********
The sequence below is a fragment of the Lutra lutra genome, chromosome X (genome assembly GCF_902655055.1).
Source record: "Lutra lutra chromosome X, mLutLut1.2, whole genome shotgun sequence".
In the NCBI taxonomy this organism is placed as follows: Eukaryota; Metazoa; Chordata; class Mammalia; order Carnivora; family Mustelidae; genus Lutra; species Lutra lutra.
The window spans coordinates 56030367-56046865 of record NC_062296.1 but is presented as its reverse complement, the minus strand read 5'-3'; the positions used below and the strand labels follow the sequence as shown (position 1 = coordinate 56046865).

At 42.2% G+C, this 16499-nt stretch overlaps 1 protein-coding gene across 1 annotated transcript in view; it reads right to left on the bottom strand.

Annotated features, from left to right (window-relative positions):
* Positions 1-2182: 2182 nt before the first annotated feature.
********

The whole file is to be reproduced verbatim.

The sequence below is a fragment of the Lutra lutra genome, chromosome X (genome assembly GCF_902655055.1).
Source record: "Lutra lutra chromosome X, mLutLut1.2, whole genome shotgun sequence".
In the NCBI taxonomy this organism is placed as follows: Eukaryota; Metazoa; Chordata; class Mammalia; order Carnivora; family Mustelidae; genus Lutra; species Lutra lutra.
The window spans coordinates 56030367-56046865 of record NC_062296.1 but is presented as its reverse complement, the minus strand read 5'-3'; the positions used below and the strand labels follow the sequence as shown (position 1 = coordinate 56046865).

At 42.2% G+C, this 16499-nt stretch overlaps 1 protein-coding gene across 1 annotated transcript in view; it reads right to left on the bottom strand.

Annotated features, from left to right (window-relative positions):
* Positions 1-2182: 2182 nt before the first annotated feature.